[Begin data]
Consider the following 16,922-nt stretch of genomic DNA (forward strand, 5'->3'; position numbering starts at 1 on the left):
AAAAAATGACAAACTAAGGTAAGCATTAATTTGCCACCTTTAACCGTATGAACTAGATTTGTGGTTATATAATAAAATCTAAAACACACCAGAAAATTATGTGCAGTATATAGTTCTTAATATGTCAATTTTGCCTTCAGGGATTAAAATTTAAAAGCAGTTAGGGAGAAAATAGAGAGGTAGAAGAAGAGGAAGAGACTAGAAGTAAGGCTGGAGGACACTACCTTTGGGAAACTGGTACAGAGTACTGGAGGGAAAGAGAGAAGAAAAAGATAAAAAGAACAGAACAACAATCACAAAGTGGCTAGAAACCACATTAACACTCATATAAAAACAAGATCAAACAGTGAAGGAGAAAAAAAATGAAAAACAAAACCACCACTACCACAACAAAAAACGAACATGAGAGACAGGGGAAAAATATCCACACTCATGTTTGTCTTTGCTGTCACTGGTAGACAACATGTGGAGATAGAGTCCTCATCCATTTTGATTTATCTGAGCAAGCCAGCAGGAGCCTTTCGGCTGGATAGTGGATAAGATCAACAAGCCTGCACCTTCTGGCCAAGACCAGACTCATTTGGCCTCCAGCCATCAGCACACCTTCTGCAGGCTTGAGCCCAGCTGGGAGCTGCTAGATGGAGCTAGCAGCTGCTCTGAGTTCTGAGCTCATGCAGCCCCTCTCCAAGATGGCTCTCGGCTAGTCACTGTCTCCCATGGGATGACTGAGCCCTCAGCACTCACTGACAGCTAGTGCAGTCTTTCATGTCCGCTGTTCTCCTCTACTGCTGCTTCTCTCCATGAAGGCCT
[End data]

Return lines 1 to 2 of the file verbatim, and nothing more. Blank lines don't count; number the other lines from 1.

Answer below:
Consider the following 16,922-nt stretch of genomic DNA (forward strand, 5'->3'; position numbering starts at 1 on the left):
AAAAAATGACAAACTAAGGTAAGCATTAATTTGCCACCTTTAACCGTATGAACTAGATTTGTGGTTATATAATAAAATCTAAAACACACCAGAAAATTATGTGCAGTATATAGTTCTTAATATGTCAATTTTGCCTTCAGGGATTAAAATTTAAAAGCAGTTAGGGAGAAAATAGAGAGGTAGAAGAAGAGGAAGAGACTAGAAGTAAGGCTGGAGGACACTACCTTTGGGAAACTGGTACAGAGTACTGGAGGGAAAGAGAGAAGAAAAAGATAAAAAGAACAGAACAACAATCACAAAGTGGCTAGAAACCACATTAACACTCATATAAAAACAAGATCAAACAGTGAAGGAGAAAAAAAATGAAAAACAAAACCACCACTACCACAACAAAAAACGAACATGAGAGACAGGGGAAAAATATCCACACTCATGTTTGTCTTTGCTGTCACTGGTAGACAACATGTGGAGATAGAGTCCTCATCCATTTTGATTTATCTGAGCAAGCCAGCAGGAGCCTTTCGGCTGGATAGTGGATAAGATCAACAAGCCTGCACCTTCTGGCCAAGACCAGACTCATTTGGCCTCCAGCCATCAGCACACCTTCTGCAGGCTTGAGCCCAGCTGGGAGCTGCTAGATGGAGCTAGCAGCTGCTCTGAGTTCTGAGCTCATGCAGCCCCTCTCCAAGATGGCTCTCGGCTAGTCACTGTCTCCCATGGGATGACTGAGCCCTCAGCACTCACTGACAGCTAGTGCAGTCTTTCATGTCCGCTGTTCTCCTCTACTGCTGCTTCTCTCCATGAAGGCCT